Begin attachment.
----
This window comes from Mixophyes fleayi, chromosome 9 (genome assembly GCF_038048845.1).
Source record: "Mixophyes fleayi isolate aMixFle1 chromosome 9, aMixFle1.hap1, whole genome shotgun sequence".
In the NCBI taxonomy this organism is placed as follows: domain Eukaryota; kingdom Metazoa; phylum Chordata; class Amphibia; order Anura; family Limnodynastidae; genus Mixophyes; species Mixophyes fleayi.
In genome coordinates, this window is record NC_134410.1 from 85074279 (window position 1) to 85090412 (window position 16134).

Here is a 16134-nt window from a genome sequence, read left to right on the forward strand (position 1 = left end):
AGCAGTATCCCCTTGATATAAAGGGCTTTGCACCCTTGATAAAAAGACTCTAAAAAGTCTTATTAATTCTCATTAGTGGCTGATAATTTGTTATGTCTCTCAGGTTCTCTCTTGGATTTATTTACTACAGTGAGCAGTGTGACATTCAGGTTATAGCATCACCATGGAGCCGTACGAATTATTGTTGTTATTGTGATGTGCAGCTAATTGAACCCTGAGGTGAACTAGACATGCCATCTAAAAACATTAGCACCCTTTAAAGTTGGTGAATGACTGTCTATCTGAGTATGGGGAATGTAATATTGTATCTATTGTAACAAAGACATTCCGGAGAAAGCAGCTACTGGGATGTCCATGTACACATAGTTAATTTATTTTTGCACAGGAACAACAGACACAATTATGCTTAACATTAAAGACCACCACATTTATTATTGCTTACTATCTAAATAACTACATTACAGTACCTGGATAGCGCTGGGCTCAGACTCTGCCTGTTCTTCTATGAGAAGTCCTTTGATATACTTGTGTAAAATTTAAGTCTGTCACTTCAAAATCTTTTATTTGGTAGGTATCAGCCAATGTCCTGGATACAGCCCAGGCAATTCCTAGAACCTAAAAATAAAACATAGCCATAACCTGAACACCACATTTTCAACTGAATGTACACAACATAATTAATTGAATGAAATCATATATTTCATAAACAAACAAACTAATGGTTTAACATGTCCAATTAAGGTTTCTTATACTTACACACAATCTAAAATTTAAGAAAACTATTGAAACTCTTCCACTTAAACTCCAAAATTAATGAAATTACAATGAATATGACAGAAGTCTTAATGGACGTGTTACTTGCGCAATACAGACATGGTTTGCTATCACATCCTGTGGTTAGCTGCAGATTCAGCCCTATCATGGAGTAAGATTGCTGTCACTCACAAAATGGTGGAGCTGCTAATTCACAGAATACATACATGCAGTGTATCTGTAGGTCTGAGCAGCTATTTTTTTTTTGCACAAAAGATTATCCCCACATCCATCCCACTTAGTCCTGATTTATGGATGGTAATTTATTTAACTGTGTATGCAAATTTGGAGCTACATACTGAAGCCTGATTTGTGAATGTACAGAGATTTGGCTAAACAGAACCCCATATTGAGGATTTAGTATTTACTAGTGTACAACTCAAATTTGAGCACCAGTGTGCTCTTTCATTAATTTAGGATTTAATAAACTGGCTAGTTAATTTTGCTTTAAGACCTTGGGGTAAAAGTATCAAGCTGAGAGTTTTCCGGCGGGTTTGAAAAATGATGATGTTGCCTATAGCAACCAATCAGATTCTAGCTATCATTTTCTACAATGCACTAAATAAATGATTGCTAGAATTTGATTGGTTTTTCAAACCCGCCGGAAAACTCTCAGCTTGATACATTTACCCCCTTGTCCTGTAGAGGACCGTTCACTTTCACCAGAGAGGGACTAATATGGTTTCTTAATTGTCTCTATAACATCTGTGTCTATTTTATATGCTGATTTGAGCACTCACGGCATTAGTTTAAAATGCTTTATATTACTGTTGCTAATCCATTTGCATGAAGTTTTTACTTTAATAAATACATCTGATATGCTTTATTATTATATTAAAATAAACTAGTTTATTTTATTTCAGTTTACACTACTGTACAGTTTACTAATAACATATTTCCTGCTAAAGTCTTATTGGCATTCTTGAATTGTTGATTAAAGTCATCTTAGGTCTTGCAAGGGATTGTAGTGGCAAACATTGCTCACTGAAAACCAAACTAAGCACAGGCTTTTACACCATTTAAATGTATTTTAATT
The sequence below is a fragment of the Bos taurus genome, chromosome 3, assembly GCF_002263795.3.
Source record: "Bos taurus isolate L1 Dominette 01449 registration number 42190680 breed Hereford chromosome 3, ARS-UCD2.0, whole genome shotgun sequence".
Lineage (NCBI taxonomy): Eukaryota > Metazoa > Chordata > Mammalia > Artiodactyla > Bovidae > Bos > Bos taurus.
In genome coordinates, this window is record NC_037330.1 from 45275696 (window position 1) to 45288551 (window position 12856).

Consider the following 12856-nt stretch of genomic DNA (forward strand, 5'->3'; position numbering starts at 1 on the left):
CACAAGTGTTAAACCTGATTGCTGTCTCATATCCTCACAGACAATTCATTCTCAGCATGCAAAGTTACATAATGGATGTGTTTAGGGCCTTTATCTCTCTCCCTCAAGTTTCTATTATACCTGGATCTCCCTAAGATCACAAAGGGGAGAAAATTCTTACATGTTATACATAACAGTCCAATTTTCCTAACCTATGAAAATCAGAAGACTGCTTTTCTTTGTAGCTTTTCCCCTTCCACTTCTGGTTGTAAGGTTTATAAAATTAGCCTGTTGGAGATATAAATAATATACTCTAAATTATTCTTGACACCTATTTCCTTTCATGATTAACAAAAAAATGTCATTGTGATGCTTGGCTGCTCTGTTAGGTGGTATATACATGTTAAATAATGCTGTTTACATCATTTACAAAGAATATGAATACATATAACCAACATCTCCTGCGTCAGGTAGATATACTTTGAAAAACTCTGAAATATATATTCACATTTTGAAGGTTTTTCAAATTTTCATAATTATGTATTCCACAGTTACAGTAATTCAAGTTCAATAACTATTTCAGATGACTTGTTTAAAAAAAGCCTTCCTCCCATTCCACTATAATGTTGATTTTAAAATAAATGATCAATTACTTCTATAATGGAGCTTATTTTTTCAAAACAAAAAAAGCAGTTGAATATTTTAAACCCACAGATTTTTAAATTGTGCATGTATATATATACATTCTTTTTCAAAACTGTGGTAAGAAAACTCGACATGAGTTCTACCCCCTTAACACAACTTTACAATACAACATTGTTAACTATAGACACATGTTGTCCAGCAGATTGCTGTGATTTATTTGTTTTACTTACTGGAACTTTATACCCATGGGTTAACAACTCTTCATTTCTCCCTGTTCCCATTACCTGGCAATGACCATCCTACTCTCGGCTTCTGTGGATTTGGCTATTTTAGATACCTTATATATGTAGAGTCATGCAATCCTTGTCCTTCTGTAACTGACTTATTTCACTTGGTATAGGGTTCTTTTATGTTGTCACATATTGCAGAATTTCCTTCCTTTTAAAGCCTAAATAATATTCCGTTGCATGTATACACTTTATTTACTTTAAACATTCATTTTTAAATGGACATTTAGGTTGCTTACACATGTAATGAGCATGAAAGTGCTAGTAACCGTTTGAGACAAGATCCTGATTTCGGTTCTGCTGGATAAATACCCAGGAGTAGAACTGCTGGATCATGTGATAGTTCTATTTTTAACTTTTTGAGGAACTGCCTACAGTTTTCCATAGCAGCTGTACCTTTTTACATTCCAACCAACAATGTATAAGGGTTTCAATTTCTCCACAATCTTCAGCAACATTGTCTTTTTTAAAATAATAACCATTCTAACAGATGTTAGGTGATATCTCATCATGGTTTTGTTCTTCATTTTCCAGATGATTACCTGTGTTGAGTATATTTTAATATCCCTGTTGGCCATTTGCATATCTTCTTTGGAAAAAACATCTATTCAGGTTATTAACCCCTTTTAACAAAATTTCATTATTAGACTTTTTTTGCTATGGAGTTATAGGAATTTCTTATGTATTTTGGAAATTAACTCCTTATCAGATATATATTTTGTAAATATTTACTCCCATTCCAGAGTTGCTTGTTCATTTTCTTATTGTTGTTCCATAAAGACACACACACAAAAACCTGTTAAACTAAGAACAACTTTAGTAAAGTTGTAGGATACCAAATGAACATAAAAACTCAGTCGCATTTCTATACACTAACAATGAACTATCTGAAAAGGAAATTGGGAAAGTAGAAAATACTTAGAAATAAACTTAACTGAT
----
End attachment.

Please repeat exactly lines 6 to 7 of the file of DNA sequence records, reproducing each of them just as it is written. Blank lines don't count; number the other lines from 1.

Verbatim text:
AGCAGTATCCCCTTGATATAAAGGGCTTTGCACCCTTGATAAAAAGACTCTAAAAAGTCTTATTAATTCTCATTAGTGGCTGATAATTTGTTATGTCTCTCAGGTTCTCTCTTGGATTTATTTACTACAGTGAGCAGTGTGACATTCAGGTTATAGCATCACCATGGAGCCGTACGAATTATTGTTGTTATTGTGATGTGCAGCTAATTGAACCCTGAGGTGAACTAGACATGCCATCTAAAAACATTAGCACCCTTTAAAGTTGGTGAATGACTGTCTATCTGAGTATGGGGAATGTAATATTGTATCTATTGTAACAAAGACATTCCGGAGAAAGCAGCTACTGGGATGTCCATGTACACATAGTTAATTTATTTTTGCACAGGAACAACAGACACAATTATGCTTAACATTAAAGACCACCACATTTATTATTGCTTACTATCTAAATAACTACATTACAGTACCTGGATAGCGCTGGGCTCAGACTCTGCCTGTTCTTCTATGAGAAGTCCTTTGATATACTTGTGTAAAATTTAAGTCTGTCACTTCAAAATCTTTTATTTGGTAGGTATCAGCCAATGTCCTGGATACAGCCCAGGCAATTCCTAGAACCTAAAAATAAAACATAGCCATAACCTGAACACCACATTTTCAACTGAATGTACACAACATAATTAATTGAATGAAATCATATATTTCATAAACAAACAAACTAATGGTTTAACATGTCCAATTAAGGTTTCTTATACTTACACACAATCTAAAATTTAAGAAAACTATTGAAACTCTTCCACTTAAACTCCAAAATTAATGAAATTACAATGAATATGACAGAAGTCTTAATGGACGTGTTACTTGCGCAATACAGACATGGTTTGCTATCACATCCTGTGGTTAGCTGCAGATTCAGCCCTATCATGGAGTAAGATTGCTGTCACTCACAAAATGGTGGAGCTGCTAATTCACAGAATACATACATGCAGTGTATCTGTAGGTCTGAGCAGCTATTTTTTTTTTGCACAAAAGATTATCCCCACATCCATCCCACTTAGTCCTGATTTATGGATGGTAATTTATTTAACTGTGTATGCAAATTTGGAGCTACATACTGAAGCCTGATTTGTGAATGTACAGAGATTTGGCTAAACAGAACCCCATATTGAGGATTTAGTATTTACTAGTGTACAACTCAAATTTGAGCACCAGTGTGCTCTTTCATTAATTTAGGATTTAATAAACTGGCTAGTTAATTTTGCTTTAAGACCTTGGGGTAAAAGTATCAAGCTGAGAGTTTTCCGGCGGGTTTGAAAAATGATGATGTTGCCTATAGCAACCAATCAGATTCTAGCTATCATTTTCTACAATGCACTAAATAAATGATTGCTAGAATTTGATTGGTTTTTCAAACCCGCCGGAAAACTCTCAGCTTGATACATTTACCCCCTTGTCCTGTAGAGGACCGTTCACTTTCACCAGAGAGGGACTAATATGGTTTCTTAATTGTCTCTATAACATCTGTGTCTATTTTATATGCTGATTTGAGCACTCACGGCATTAGTTTAAAATGCTTTATATTACTGTTGCTAATCCATTTGCATGAAGTTTTTACTTTAATAAATACATCTGATATGCTTTATTATTATATTAAAATAAACTAGTTTATTTTATTTCAGTTTACACTACTGTACAGTTTACTAATAACATATTTCCTGCTAAAGTCTTATTGGCATTCTTGAATTGTTGATTAAAGTCATCTTAGGTCTTGCAAGGGATTGTAGTGGCAAACATTGCTCACTGAAAACCAAACTAAGCACAGGCTTTTACACCATTTAAATGTATTTTAATT
The sequence below is a fragment of the Bos taurus genome, chromosome 3, assembly GCF_002263795.3.